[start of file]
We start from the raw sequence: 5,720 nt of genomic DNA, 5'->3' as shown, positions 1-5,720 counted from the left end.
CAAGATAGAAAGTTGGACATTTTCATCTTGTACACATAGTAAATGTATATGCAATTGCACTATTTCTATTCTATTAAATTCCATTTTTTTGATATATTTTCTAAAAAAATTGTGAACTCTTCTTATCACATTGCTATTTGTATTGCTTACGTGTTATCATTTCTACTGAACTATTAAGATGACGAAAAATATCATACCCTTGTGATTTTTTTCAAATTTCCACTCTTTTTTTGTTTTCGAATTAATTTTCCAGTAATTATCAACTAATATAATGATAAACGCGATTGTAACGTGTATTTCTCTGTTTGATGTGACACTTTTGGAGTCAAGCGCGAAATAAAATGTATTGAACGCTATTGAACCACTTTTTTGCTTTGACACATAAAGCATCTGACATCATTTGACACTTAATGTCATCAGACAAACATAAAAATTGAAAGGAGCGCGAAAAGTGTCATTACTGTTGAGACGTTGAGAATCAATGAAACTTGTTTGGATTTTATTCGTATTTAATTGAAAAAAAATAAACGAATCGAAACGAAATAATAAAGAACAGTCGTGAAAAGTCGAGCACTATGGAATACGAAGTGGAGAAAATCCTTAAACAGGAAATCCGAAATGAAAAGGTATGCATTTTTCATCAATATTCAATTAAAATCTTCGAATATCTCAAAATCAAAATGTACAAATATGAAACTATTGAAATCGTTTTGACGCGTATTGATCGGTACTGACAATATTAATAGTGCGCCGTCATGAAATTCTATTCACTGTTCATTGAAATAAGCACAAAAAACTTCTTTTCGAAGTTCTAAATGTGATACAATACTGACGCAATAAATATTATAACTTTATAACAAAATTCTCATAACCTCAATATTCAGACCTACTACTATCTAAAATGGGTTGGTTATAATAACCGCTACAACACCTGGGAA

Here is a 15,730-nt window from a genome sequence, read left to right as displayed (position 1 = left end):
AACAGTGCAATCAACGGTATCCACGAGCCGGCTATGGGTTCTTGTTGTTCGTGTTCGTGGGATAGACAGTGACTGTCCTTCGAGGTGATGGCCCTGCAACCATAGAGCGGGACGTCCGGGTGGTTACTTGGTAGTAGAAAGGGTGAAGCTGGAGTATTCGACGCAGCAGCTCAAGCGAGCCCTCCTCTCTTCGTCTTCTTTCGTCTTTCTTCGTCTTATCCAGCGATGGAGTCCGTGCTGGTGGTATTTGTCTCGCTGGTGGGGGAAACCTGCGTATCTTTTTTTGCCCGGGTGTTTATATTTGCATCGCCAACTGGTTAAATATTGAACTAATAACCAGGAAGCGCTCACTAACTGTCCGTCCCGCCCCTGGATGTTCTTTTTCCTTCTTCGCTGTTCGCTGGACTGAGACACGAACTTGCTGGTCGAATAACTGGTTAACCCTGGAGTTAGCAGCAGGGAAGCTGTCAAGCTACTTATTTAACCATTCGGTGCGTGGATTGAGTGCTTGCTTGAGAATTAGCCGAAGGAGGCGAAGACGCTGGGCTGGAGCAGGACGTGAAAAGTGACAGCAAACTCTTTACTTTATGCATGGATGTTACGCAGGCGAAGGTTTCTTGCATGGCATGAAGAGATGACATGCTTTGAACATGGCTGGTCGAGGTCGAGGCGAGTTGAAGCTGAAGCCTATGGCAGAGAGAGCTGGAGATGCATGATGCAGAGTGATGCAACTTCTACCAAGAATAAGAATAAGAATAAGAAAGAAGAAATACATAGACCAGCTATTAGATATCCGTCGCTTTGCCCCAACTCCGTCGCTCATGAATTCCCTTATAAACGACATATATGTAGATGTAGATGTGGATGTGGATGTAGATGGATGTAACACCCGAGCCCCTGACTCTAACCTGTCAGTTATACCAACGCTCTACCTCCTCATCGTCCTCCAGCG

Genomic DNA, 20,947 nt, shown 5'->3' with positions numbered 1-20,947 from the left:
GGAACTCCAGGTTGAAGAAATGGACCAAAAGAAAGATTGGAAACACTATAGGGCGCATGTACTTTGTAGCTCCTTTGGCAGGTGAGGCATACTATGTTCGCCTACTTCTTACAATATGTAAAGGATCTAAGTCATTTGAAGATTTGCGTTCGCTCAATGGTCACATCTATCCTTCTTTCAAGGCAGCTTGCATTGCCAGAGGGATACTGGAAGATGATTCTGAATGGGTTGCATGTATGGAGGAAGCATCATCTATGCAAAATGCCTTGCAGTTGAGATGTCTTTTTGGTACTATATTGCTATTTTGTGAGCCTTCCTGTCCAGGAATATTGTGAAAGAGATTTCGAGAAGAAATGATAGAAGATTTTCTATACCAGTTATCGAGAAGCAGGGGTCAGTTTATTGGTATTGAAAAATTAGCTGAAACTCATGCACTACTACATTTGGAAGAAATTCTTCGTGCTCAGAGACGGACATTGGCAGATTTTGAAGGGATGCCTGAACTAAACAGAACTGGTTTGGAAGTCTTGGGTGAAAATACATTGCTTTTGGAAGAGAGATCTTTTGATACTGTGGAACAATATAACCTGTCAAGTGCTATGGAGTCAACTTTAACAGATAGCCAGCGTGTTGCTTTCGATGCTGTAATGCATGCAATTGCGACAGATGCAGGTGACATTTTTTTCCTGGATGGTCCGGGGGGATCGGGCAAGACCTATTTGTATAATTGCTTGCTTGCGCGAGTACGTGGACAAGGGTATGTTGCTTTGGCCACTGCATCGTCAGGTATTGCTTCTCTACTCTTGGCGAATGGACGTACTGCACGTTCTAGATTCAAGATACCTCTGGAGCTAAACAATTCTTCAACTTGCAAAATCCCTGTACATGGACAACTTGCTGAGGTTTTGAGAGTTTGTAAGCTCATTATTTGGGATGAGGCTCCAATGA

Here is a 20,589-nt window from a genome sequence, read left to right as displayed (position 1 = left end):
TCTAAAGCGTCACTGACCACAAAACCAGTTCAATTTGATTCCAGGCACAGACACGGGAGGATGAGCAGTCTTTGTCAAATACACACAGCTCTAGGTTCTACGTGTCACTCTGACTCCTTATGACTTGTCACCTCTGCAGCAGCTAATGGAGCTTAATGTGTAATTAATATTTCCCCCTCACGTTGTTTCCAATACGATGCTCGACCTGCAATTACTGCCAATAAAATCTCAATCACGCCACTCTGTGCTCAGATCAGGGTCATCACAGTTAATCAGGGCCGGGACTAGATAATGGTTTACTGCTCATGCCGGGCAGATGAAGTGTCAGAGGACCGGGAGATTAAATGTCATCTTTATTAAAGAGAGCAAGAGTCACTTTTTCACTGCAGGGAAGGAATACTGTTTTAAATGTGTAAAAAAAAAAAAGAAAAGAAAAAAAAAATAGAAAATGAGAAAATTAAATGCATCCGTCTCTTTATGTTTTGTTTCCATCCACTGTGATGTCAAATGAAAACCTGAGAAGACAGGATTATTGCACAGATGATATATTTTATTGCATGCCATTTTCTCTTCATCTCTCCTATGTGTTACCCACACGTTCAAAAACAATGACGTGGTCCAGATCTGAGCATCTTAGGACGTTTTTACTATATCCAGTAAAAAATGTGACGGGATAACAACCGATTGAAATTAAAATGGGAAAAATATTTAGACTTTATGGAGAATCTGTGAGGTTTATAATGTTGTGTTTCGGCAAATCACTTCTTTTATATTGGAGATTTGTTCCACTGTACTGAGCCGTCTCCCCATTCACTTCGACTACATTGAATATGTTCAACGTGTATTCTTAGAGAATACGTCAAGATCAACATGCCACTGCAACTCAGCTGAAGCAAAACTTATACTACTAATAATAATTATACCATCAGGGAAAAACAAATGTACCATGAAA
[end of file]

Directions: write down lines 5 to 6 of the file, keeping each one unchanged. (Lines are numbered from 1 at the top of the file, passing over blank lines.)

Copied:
Genomic DNA, 20,947 nt, shown 5'->3' with positions numbered 1-20,947 from the left:
GGAACTCCAGGTTGAAGAAATGGACCAAAAGAAAGATTGGAAACACTATAGGGCGCATGTACTTTGTAGCTCCTTTGGCAGGTGAGGCATACTATGTTCGCCTACTTCTTACAATATGTAAAGGATCTAAGTCATTTGAAGATTTGCGTTCGCTCAATGGTCACATCTATCCTTCTTTCAAGGCAGCTTGCATTGCCAGAGGGATACTGGAAGATGATTCTGAATGGGTTGCATGTATGGAGGAAGCATCATCTATGCAAAATGCCTTGCAGTTGAGATGTCTTTTTGGTACTATATTGCTATTTTGTGAGCCTTCCTGTCCAGGAATATTGTGAAAGAGATTTCGAGAAGAAATGATAGAAGATTTTCTATACCAGTTATCGAGAAGCAGGGGTCAGTTTATTGGTATTGAAAAATTAGCTGAAACTCATGCACTACTACATTTGGAAGAAATTCTTCGTGCTCAGAGACGGACATTGGCAGATTTTGAAGGGATGCCTGAACTAAACAGAACTGGTTTGGAAGTCTTGGGTGAAAATACATTGCTTTTGGAAGAGAGATCTTTTGATACTGTGGAACAATATAACCTGTCAAGTGCTATGGAGTCAACTTTAACAGATAGCCAGCGTGTTGCTTTCGATGCTGTAATGCATGCAATTGCGACAGATGCAGGTGACATTTTTTTCCTGGATGGTCCGGGGGGATCGGGCAAGACCTATTTGTATAATTGCTTGCTTGCGCGAGTACGTGGACAAGGGTATGTTGCTTTGGCCACTGCATCGTCAGGTATTGCTTCTCTACTCTTGGCGAATGGACGTACTGCACGTTCTAGATTCAAGATACCTCTGGAGCTAAACAATTCTTCAACTTGCAAAATCCCTGTACATGGACAACTTGCTGAGGTTTTGAGAGTTTGTAAGCTCATTATTTGGGATGAGGCTCCAATGA